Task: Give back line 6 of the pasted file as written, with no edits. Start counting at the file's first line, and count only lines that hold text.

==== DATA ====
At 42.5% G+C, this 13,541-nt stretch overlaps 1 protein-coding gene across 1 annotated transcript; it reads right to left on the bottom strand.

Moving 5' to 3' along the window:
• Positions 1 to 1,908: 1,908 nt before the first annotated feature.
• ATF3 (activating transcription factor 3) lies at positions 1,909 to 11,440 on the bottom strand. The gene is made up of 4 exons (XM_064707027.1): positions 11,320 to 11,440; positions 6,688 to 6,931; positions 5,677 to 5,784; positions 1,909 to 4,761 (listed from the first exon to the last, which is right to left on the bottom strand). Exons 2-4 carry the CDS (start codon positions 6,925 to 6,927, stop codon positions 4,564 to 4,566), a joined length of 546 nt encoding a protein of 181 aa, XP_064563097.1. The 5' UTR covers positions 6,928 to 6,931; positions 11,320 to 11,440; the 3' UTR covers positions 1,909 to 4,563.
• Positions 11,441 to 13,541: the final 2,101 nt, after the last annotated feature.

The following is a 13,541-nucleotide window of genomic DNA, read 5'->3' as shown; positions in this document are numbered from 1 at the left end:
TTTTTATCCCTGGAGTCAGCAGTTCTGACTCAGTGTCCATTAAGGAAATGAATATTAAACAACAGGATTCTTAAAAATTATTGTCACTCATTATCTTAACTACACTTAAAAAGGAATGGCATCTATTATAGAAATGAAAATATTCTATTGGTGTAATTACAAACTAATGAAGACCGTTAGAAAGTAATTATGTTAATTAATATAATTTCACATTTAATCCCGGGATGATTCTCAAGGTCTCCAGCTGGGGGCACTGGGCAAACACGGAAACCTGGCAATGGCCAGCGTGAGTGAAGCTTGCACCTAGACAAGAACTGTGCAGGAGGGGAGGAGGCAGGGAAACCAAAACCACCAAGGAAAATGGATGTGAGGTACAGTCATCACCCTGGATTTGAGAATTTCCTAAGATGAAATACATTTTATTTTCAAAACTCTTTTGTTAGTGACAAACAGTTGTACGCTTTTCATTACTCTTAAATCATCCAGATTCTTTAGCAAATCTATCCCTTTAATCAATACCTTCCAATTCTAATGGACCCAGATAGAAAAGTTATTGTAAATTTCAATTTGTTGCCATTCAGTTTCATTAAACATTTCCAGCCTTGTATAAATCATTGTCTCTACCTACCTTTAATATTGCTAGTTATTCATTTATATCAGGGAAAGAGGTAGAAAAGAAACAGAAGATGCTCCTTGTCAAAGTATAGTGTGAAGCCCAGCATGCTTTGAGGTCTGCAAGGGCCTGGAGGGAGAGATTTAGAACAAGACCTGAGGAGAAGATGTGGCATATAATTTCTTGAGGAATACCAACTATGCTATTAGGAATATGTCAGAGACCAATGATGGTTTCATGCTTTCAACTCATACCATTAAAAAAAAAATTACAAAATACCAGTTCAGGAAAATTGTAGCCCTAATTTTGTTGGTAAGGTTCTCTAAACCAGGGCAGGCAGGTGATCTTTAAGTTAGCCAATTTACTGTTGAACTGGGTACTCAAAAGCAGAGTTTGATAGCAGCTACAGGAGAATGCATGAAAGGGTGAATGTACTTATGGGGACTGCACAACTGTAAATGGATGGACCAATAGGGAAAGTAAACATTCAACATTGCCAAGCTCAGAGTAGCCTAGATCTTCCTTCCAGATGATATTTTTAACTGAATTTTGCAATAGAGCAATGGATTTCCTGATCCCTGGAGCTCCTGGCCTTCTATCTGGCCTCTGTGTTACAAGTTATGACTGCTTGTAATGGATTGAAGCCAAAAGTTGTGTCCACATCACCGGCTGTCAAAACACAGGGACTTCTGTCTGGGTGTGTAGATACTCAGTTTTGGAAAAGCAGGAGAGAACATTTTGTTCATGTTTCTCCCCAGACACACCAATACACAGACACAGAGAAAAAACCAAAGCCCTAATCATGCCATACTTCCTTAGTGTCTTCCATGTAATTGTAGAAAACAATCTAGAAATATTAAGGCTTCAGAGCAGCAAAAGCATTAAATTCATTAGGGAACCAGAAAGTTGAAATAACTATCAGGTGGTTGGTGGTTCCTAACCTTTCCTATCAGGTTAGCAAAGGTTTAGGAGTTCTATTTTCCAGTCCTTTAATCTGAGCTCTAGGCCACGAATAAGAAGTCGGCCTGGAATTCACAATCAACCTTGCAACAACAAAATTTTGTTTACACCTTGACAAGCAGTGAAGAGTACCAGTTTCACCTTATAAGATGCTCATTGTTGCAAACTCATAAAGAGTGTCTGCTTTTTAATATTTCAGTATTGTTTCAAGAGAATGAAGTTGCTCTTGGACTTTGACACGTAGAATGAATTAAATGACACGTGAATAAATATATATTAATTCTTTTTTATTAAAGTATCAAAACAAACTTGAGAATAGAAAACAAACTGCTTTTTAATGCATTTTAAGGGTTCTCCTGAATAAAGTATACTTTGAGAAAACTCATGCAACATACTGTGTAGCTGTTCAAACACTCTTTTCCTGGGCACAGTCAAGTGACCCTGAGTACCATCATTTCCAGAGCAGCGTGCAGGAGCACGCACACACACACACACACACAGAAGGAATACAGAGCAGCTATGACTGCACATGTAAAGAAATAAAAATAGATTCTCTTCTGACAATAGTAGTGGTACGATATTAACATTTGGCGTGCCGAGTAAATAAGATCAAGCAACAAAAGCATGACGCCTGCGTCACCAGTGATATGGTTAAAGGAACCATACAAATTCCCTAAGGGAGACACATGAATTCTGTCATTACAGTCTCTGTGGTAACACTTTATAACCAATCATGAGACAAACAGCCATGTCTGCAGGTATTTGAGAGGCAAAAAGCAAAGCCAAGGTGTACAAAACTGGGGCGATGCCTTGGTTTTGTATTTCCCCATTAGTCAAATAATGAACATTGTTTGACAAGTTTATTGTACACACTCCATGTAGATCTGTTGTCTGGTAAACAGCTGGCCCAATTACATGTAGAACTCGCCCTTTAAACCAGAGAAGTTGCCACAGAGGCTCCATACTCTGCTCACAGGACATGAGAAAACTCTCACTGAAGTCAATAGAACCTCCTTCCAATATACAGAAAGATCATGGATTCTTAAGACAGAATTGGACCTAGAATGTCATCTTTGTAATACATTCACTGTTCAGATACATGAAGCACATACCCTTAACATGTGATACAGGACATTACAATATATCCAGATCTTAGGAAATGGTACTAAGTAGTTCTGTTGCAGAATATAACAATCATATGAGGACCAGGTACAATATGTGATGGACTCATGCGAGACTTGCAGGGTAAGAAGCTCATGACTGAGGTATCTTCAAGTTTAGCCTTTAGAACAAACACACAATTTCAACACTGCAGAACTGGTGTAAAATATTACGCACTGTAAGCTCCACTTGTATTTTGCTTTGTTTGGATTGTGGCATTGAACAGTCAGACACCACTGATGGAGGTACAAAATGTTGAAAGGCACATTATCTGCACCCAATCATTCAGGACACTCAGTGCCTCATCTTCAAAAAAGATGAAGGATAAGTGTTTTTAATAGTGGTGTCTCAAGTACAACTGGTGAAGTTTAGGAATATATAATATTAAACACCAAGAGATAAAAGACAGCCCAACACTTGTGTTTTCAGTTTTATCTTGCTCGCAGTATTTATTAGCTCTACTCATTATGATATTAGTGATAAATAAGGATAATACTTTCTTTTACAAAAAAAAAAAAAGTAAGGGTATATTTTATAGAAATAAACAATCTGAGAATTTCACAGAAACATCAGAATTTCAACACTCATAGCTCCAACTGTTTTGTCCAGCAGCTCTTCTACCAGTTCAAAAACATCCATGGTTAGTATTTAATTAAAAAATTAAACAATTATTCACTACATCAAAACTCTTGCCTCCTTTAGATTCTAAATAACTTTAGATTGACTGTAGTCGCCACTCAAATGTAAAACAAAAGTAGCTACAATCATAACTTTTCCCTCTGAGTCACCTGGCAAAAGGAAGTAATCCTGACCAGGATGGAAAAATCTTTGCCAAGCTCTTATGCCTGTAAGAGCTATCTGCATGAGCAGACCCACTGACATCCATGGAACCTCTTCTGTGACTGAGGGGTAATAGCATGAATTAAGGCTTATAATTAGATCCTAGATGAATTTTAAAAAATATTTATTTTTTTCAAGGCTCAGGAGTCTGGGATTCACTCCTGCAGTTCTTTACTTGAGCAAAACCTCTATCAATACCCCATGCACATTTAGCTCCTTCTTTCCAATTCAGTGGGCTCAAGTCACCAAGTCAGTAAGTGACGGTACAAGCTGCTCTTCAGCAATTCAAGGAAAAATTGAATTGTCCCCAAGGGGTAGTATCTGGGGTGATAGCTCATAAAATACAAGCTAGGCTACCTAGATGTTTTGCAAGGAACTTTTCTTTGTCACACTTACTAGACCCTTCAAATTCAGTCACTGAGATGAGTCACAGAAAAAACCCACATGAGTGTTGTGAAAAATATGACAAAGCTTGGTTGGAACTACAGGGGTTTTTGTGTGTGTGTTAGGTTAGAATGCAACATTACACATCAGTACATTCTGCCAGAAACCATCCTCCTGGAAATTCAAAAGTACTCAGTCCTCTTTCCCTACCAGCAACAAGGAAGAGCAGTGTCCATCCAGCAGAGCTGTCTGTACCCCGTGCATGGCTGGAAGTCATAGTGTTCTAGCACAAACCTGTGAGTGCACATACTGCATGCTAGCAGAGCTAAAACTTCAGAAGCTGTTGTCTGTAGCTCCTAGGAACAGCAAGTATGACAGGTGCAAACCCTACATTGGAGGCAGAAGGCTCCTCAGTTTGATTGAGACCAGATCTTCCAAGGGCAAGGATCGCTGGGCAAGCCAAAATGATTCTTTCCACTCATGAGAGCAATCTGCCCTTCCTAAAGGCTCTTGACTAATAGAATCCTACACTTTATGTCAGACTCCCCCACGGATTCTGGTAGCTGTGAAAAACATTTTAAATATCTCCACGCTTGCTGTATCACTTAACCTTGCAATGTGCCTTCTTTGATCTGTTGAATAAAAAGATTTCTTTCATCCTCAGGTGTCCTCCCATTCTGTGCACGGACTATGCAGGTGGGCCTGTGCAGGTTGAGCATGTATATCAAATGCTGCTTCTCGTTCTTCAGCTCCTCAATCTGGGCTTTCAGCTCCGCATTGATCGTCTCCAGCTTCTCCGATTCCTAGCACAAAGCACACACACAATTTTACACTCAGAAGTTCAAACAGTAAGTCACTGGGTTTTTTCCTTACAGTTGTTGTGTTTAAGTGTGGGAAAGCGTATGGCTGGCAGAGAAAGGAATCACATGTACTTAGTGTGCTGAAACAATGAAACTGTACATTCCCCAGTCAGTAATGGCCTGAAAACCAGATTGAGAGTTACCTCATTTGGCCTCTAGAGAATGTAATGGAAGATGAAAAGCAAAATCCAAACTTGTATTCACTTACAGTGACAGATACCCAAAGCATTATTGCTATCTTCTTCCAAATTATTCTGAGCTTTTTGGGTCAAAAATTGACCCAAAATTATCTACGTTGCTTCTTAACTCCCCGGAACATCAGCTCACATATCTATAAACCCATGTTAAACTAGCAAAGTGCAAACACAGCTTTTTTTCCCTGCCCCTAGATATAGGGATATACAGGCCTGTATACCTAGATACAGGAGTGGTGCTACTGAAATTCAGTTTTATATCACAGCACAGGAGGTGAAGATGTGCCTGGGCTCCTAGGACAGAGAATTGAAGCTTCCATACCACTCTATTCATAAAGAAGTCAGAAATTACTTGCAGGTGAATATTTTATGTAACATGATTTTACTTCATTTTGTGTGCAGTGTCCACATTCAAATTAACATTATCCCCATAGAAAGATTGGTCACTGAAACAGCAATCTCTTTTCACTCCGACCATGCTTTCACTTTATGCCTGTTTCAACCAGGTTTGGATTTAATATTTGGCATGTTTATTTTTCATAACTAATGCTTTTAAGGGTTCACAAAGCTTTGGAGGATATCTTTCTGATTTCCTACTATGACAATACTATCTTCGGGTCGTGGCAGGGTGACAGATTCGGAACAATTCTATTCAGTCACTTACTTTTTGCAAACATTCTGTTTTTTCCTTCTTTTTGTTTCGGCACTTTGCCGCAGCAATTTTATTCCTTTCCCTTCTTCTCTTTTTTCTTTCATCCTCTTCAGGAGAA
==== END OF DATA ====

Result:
The following is a 13,541-nucleotide window of genomic DNA, read 5'->3' as shown; positions in this document are numbered from 1 at the left end: